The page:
Mark Andrews: To D or not to D, what is wrong with our education system, and the world's scariest teacher

As the nation tightens its collective belts, it's good to see there is still a bit of public cash for the things that matter most.

Sir Tony Blair
Sir Tony Blair

The council in Bromyard, north Herefordshire, received £90,000 from a government fund to help towns fight back after Covid. Wisely, it hired three marketing experts who concluded that the best way to revive the town was to reverse the letter 'D' on its branding. Like you might expect to see in the homework of a primary school child who won't be troubling the judges on prize-giving day.

To back up the campaign, branding expert Lucy Grafham also came up with the unforgettable slogan "Loved as it is" to go on the new signs.

They should have come to me, I could have come up with a better slogan than that. How about: "Mon3y 4 0ld R0p3"?

* * *

What would you say is wrong with Britain's education system? The fact that half of children leave school without the standard of arithmetic expected of an 11-year-old? Or that teaching unions last year reported some 200,000 pupils starting secondary schools unable to read properly?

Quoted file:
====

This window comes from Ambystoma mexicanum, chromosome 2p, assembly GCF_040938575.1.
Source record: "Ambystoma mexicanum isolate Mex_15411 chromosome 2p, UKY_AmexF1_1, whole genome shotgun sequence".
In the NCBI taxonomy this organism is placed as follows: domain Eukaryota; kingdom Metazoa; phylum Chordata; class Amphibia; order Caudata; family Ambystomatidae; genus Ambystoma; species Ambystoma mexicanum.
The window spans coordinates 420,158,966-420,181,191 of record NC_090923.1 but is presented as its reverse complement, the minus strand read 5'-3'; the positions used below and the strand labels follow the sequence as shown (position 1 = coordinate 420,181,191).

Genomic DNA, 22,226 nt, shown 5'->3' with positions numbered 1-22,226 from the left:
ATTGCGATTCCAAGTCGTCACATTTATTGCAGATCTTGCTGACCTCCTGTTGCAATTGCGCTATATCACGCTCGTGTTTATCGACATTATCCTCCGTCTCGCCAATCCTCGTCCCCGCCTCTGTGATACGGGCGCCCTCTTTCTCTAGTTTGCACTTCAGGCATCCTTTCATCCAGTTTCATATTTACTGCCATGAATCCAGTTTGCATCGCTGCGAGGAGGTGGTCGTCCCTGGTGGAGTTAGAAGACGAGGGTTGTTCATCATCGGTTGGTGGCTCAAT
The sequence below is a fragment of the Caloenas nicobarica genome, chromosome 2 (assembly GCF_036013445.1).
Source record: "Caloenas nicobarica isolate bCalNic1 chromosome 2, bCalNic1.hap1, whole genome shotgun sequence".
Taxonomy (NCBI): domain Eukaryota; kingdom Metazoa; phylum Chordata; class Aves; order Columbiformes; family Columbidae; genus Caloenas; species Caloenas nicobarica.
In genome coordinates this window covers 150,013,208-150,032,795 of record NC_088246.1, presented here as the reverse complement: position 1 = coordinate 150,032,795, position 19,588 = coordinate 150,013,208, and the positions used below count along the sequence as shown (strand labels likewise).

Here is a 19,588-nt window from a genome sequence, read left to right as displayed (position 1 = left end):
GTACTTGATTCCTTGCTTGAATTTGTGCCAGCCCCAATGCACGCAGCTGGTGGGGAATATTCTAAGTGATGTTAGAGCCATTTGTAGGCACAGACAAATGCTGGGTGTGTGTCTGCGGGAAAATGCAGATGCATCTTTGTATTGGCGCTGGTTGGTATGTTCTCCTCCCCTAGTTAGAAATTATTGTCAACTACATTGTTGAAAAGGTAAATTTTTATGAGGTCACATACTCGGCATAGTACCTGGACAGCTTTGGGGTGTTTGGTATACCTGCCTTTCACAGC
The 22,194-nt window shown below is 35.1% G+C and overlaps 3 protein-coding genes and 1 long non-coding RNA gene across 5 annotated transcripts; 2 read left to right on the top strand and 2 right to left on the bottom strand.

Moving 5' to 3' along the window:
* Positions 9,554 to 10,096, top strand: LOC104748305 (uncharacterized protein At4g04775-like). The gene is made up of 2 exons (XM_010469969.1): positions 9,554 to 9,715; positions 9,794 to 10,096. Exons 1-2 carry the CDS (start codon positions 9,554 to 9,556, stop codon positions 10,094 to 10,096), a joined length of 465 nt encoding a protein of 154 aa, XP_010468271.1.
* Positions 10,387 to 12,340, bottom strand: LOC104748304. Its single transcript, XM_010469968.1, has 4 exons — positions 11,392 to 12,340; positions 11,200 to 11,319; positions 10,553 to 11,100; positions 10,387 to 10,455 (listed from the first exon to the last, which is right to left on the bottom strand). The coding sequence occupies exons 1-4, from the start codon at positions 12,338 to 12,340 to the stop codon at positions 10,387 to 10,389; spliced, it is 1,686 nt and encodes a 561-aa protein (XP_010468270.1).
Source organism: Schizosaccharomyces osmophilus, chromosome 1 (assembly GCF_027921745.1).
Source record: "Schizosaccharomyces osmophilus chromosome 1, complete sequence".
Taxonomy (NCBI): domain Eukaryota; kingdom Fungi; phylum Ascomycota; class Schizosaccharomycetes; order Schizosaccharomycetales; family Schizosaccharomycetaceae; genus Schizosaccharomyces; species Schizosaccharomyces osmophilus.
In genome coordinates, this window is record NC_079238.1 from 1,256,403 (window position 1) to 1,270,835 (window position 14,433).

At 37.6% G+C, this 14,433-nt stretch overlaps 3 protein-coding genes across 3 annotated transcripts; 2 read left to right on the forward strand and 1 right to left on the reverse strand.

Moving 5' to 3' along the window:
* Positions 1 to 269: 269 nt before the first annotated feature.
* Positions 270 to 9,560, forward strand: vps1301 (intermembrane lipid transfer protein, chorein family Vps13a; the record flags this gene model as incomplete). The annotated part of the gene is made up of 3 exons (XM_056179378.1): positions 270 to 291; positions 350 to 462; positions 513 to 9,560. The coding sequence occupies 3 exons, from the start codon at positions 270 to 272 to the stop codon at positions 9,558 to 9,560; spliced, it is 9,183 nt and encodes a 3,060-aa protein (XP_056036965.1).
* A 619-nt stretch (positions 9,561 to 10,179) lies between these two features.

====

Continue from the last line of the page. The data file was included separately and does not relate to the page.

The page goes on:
Well according to Sir Tony Blair, the real problem is that not enough kids go to university.

That's right. Instead of half of young people starting their careers 50 grand in debt, with a qualification so commonplace it has become practically worthless, Sir Tony thinks the figure should be increased to 70 per cent.

Meanwhile, Education Secretary Nadhim Zahawi wants to add an O-level in global warming to the curriculum. Which will really solve the chronic skills shortage in this country, which the present PM is looking for Indian migrants to solve.

* * *

Sylvain Helaine, dubbed the world's most terrifying teacher, has been banned from educating children below the age of six after giving one of them nightmares.

Can't think why. Could it be that Sylvain's entire body and face are almost completely covered in horrible tattoos? Or is it that his eyeballs are filled with black ink, a procedure which left him blind for several days? Imagine the conversation with his headmaster when he called to say he wouldn't be in work that day.

Each to their own, I guess, but I do wonder whether he has chosen the right career. I suspect many parents may have reservations about their children being taught by someone who looks like the baddie out of a Hammer House movie.

Sylvain reckons he has spent £52,000 on his tatts. Probably best to keep quiet about that during the next pay strike.

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